The Cost of Rent: How the apartment market in St. Joseph County is changing
ST JOSEPH COUNTY —
If you live in St. Joseph County, you might have noticed a lot of construction projects in the area.
Developers are building more than seventeen apartment complexes and condos in South Bend and Mishawaka alone. That means around 700 units coming online by the end of the year.
"There's been a lot of interested and excitement that just hasn't been downtown," says Bill Schalliol, executive director of economic development for the county.
Projects like Smart Streets, Ignition Park and the Chase Tower are making the area pretty attractive.
"There's been tremendous growth in South Bend and the St. Joseph County area in the last several years, and we don't see a reason for that stopping," says Michael Zink, senior vice president for Bradley Company. "In fact, with the renewed energy in the economy of the past several months here, we see this being a real opportunity for us."
That opportunity is an opportunity for growth. Of the 700 or so apartments being built in the county, a few hundred of those are being developed by Bradley Company, including GrandView Flats and Townhomes, and Studebaker Lofts.
Zink says the face of the apartment market is changing.
"Most properties nowadays are what they call 'amenities rich,'" he says.
People want more of a homelike feel with garages, granite counter tops and wood flooring.
"It's to satisfy people," Zink adds.
Apartments are graded on a letter scale. Communities like Grandview Flats are considered A properties.
"Once you've built three new A properties, your previous A properties become more affordable," Zink says.
That's because there's more competition for the same number of renters.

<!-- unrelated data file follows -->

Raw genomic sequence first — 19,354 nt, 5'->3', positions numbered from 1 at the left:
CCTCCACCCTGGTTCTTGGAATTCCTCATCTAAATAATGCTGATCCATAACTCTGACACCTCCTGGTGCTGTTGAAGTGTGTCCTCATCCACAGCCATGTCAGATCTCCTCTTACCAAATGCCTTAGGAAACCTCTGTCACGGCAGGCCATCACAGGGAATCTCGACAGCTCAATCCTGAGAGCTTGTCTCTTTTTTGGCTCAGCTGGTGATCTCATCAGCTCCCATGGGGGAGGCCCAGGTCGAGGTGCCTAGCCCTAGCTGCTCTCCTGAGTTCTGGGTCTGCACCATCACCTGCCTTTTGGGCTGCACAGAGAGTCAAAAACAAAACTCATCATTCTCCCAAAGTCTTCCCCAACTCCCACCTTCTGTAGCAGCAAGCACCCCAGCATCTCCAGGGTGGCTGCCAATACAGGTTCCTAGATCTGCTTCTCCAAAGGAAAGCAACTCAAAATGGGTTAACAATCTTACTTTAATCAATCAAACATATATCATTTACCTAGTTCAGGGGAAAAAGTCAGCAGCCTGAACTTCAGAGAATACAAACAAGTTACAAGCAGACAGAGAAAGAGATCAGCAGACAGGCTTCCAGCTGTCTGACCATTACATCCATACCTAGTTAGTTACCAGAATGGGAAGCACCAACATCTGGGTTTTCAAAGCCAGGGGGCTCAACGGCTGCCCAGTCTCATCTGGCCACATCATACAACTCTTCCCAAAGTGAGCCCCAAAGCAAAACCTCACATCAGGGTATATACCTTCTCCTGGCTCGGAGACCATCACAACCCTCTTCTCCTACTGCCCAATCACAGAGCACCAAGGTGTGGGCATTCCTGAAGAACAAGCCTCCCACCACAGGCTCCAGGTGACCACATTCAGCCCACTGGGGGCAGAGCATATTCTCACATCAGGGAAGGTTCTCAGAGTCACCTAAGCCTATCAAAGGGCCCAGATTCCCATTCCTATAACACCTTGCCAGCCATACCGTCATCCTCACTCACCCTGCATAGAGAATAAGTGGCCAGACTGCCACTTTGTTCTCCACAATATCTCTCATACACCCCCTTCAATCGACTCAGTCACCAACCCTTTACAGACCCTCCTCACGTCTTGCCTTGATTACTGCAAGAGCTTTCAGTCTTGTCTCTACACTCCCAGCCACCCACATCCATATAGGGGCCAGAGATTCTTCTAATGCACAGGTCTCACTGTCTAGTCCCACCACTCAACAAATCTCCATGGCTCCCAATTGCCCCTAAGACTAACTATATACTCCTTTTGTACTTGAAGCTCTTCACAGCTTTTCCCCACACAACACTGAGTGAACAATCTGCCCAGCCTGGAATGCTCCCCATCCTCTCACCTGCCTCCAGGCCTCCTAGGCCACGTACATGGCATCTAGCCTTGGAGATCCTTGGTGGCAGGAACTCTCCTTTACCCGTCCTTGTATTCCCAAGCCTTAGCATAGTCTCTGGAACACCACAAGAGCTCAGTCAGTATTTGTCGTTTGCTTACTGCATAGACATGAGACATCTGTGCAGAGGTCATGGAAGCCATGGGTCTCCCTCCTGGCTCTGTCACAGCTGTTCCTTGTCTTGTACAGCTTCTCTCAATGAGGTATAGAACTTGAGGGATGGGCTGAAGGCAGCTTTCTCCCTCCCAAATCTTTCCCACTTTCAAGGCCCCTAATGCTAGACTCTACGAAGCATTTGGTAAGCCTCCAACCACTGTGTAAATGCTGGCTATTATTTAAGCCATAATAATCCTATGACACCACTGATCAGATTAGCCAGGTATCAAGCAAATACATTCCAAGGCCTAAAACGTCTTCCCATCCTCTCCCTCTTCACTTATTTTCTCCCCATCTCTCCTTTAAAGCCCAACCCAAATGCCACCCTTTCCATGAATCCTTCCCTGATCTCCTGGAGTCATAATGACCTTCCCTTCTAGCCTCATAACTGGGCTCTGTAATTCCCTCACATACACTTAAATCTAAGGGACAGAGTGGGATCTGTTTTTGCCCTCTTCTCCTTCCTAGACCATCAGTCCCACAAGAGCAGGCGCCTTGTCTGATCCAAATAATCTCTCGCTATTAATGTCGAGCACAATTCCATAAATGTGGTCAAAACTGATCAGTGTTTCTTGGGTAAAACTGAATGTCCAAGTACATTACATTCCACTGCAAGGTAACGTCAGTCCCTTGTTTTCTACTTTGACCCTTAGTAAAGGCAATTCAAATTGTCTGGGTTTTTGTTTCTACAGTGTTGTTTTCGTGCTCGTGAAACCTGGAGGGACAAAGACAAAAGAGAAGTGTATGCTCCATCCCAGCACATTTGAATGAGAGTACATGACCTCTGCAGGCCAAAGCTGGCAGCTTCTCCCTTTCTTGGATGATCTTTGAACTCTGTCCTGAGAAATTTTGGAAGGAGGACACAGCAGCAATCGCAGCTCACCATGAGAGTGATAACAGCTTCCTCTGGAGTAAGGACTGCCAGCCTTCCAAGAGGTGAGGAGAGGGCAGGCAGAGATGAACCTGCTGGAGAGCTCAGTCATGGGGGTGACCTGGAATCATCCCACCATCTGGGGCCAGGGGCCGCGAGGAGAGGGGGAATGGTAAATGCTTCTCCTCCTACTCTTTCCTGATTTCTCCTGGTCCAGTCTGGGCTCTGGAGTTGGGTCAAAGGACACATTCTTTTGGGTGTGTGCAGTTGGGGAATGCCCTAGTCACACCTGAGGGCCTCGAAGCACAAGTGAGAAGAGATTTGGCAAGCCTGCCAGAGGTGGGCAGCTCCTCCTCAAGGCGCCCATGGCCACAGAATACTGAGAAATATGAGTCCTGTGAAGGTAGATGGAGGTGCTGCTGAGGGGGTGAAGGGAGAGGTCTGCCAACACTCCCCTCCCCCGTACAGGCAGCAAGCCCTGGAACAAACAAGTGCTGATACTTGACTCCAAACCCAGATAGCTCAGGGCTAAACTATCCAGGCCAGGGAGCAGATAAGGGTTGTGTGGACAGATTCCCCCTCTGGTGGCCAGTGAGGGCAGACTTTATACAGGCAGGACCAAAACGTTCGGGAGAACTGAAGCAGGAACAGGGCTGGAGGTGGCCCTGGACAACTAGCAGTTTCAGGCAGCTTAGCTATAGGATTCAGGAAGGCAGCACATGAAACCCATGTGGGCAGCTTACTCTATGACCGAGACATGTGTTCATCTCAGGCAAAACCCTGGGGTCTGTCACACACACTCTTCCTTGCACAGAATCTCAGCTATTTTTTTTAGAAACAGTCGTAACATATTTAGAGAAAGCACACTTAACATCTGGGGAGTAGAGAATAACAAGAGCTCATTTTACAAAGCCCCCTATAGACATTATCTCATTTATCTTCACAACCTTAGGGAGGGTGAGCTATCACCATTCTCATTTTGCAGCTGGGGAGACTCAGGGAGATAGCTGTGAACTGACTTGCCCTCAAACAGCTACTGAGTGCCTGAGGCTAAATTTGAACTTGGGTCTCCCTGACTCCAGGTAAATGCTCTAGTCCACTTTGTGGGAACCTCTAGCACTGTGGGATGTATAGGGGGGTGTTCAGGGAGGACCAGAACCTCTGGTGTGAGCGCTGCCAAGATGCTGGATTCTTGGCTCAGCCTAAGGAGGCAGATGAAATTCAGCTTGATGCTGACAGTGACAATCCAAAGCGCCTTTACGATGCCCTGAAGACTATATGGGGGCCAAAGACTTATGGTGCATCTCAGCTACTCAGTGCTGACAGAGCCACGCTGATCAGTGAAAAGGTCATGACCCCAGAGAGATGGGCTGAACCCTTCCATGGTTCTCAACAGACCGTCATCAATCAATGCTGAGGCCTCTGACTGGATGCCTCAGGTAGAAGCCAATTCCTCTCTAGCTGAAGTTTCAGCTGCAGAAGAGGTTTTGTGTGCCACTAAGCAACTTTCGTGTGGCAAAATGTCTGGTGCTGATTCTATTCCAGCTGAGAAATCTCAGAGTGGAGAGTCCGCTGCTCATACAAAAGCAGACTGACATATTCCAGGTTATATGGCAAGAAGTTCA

"You'll see rents go down or you'll see a bunch of freebies come up," says James Cunningham, COO of Marquette Management, who owns Main Street Village in Granger. "'Hey stay with us, you'll get a free garage for the term or your lease,' or 'you get two months free if you sign a 14-month lease.' There will be much more incentives going around from a lot of different communities."
But, what's good for the goose isn't necessarily good for the gander.
"The losers, if there are losers in this, is the impact to the existing apartment owners," Cunningham says. "It impacts the ability of an individual owner to be as profitable as it was before, when there was less competition."
If individual owners aren't profitable, renters will start to see a difference.
"Everything doesn't feel as crisp," Cunningham says.
Cunningham says apartment properties have certain fixed costs. Mortgage payments, taxes and payroll can't be ignored. He says maintenance is one of the first things to go.
"You can fix anything with three things: drywall screw, duct tape and caulk. As long as you have those three things, you can fix almost anything temporarily. Truthfully, that's all you really ever need," Cunningham says. "They'll start worrying a lot less about aesthetically the way it looks."
"A perfect example of that in the bigger picture is, as people moved out to Granger and the suburbs, what did that do to the inner cities? There's a lot of inner city neighborhoods that have fallen into decline," adds Schalliol.
Schalliol says that means some neighborhoods and apartment complexes require more fire and police runs.
"It's great to have new, but we've got to make sure that the old gets maintained," he says.
Cunningham added that the rental market is cyclical, and he's seen this issue before in lots of cities.
"It could take a year to 18 months to recover to get back to the rent levels that you were before those units came online," he said.